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Math Help - Driving a car

  1. #1
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    Post Driving a car

    Hey people! I got a problem here I'm stuck on:

    A car is driving at night along a level, curved road. It starts in the origin, the equation of the road is y = x2, and the car's x-coordinate is an increasing function of time. There is a signpost located at (2,3.75).
    a) What is the position of the car when its headlight illuminates the signpost? Do you have any implicit physical assumptions in your solution?
    b) What is the shortest distance between the signpost and the car?
    c) Let dx/dt=vx and dy/dt=vy. The car's velocity is then[vx,vy]. How are vx and vy related?

    I got some ideas for how I am to solve it, but I do not know where to begin. Please help me

    xXxPapaLouxXx
    Last edited by xXxPapaLouxXx; September 5th 2013 at 08:39 AM.
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  2. #2
    MHF Contributor ebaines's Avatar
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    Re: Driving a car

    I'll help you begin. In order for the headligts to shine on the sign the slope of the road dy/dx must equal the slope of a line conecting the car to the sign. So given that the sign is at coordinates (A,B), the car is at (x,y), and y = x^2, you have:

     \frac {dy}{dx} = 2x = \frac {B-y}{A-x} = \frac {B-x^2}{A-x}

    Now you can solve for x, then y.

    As for part (b) the car is at its closest approach when the slope of the line connecting the car to the sign is the negative inverse of the slope of the road:

     \frac {B-y}{A-x} = \frac {-1}{2x}

    For (c) consider the chain rule.
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  3. #3
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    Re: Driving a car

    Thank you so much for help! I managed to do a) with no problems (I didn't actually need help on that :P ), but I still can't seem to get b) right. And c) I don't have a clue for how I am to solve!

    Can you help me a bit more in the right direction? That would be great!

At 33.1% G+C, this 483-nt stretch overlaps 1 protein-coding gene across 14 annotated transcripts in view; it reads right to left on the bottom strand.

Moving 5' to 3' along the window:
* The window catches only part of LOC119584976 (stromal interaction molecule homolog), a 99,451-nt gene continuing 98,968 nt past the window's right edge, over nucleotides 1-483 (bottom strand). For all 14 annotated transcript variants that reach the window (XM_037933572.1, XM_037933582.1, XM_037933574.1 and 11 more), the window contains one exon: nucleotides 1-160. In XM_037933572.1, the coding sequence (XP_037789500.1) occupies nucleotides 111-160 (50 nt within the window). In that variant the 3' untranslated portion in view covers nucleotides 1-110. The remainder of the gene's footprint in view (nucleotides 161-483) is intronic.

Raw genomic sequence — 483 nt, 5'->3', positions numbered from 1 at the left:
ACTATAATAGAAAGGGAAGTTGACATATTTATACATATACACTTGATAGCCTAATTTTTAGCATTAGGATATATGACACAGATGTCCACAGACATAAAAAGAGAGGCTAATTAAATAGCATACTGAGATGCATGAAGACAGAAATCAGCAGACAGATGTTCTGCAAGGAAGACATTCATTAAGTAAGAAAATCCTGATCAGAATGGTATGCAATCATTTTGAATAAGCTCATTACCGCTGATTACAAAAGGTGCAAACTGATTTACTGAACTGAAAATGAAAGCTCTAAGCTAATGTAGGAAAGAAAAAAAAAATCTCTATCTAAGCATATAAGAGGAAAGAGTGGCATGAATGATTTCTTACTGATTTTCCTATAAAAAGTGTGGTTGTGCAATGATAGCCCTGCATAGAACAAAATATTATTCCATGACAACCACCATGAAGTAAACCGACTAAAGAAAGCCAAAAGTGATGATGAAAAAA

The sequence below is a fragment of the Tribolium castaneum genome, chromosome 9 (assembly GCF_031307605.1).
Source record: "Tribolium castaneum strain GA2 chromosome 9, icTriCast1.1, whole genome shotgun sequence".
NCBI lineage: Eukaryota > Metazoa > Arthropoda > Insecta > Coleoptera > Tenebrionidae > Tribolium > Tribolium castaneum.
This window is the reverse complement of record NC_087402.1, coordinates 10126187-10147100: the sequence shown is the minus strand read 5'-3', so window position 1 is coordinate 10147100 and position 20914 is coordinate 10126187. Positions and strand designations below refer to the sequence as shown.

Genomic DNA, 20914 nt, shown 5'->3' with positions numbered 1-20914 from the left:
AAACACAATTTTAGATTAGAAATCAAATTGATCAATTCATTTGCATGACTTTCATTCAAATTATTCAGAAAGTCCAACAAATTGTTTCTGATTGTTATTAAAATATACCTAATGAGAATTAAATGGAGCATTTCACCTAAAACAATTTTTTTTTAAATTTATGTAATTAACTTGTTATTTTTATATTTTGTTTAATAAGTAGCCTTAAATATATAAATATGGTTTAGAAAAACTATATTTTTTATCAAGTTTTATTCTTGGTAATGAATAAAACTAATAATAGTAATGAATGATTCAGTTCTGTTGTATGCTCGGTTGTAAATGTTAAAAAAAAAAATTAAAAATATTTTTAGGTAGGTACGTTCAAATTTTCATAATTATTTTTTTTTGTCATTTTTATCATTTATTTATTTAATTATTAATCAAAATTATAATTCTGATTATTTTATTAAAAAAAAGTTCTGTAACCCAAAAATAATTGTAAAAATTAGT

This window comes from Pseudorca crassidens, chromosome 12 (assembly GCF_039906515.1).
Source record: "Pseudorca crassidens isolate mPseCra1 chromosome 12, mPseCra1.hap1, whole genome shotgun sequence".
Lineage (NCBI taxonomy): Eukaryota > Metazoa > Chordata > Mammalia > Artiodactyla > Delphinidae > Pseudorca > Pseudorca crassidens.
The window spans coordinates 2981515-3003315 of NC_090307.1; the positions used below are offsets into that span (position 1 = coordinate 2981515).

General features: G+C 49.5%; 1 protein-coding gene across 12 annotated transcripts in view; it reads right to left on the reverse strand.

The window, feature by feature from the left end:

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  4. #4
    MHF Contributor ebaines's Avatar
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    Re: Driving a car

    For (b), do you understand how I got:  \frac {B-y}{A-x} = \frac {-1}{2x} ? Now replace y with x^2, solve for x, then y=x^2 gives you the position of the car on the road.

    For (c) - are you familiar with the chain rule for derivatives? If you have dx/dt and dy/dt, and from the curve of the road you know the value for dy/dx, the chain rule lets you do this:

     \frac {dx}{dt} = \frac {dx}{dy}\ \times \ \frac{dy}{dt} = \frac {dy/dt}{dy/dx}

    Hope this helps.
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  5. #5
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    Re: Driving a car

    No, I'm not quite sure how you come up with the "= -1/2x"-part :P

    But when solving for x, I end up with a third order polynominal, and get three values for x. How can I explain which one to choose?

    So the chain rule for derivatives gives the relation between the velocity for x and y?

    Sorry for asking so much. Hehe, I just want to understand everything I do! And thanks for your help
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  6. #6
    MHF Contributor ebaines's Avatar
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    Re: Driving a car

    The slope of the parabola is dy/dx=2x, so the negative inverse of that is -(1/2x), and that's the slope of the line connecting the car to the sign post at the closest point of approach. And yes, you do get a cubic, because there are three points on the car's path when the sign is at right angle's to the car's trajectory. Of course only one of these points is the point of closest approach. In the attached figure note that two of the solutions are with negative values of x, and the third is for positive x and hence the correct answer, though it's a little hard to see because it almost overlaps the car's path.

    The chain rule allows you to relate Vx to Vy. Since Vx = dx/dt and Vy = dy/dt, and slope is dy/dx, then Vy divided by the slope of the car's path equals Vx.

    Driving a car-sign_post.jpg
    Last edited by ebaines; September 9th 2013 at 11:50 AM.
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  7. #7
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    Re: Driving a car

    Thank you so much!
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